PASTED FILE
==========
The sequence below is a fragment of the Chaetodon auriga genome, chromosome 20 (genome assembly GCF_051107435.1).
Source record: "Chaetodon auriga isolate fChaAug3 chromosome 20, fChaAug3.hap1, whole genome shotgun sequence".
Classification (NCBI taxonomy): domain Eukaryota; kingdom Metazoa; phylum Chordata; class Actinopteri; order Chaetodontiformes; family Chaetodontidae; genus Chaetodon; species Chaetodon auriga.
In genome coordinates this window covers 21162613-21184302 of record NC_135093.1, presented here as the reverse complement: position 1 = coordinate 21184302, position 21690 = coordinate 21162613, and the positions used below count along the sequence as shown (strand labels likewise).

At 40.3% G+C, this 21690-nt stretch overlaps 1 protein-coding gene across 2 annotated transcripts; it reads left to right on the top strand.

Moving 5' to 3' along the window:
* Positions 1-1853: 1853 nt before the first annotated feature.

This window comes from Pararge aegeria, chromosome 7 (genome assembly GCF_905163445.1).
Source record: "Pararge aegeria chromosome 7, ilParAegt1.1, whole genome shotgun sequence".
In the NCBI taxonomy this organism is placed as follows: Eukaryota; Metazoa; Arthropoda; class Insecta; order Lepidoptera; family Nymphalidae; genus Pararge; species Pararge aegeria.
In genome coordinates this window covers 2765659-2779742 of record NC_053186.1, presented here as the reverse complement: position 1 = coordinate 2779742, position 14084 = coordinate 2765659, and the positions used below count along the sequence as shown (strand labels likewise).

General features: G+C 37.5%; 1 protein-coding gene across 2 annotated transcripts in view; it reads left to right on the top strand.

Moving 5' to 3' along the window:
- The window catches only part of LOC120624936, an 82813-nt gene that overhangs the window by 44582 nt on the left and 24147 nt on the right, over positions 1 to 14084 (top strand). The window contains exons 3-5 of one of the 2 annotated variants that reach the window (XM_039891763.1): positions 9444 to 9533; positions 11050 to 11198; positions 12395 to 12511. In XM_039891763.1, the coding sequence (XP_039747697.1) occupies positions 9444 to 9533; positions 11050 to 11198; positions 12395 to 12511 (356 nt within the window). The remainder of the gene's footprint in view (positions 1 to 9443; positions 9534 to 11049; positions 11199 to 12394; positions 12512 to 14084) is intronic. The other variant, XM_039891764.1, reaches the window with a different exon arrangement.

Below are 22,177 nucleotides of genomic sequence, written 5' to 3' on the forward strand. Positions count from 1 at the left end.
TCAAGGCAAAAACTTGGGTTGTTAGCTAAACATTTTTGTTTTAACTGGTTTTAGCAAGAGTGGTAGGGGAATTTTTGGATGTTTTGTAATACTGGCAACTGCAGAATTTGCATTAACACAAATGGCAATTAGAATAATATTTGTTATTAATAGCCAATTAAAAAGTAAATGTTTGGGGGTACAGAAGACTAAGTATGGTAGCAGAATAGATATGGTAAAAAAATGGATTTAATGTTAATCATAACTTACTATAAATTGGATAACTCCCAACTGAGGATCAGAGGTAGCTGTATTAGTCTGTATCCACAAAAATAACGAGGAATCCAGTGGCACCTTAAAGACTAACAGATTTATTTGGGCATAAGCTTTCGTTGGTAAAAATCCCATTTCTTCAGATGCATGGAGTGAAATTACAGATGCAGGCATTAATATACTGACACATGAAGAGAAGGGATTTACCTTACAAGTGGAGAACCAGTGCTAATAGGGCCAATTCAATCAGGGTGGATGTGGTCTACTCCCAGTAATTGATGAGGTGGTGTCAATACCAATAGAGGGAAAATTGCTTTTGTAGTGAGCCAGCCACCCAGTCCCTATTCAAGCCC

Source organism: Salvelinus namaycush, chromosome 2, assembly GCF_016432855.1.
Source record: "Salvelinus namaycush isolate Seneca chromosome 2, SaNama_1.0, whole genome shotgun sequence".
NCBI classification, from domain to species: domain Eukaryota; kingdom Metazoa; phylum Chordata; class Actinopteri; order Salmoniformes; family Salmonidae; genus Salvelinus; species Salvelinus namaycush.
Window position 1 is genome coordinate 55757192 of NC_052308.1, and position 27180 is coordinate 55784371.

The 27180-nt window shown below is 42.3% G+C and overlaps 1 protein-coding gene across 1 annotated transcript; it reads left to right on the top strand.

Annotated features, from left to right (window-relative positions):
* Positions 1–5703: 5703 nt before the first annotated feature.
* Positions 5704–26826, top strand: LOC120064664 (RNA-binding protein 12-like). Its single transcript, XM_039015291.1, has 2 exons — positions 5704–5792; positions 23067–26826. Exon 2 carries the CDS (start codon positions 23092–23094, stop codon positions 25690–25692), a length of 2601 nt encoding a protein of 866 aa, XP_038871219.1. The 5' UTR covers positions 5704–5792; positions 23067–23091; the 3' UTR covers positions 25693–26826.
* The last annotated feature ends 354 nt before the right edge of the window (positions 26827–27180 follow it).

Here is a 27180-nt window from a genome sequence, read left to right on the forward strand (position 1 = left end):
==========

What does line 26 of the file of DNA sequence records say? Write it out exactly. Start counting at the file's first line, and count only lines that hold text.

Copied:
Here is a 27180-nt window from a genome sequence, read left to right on the forward strand (position 1 = left end):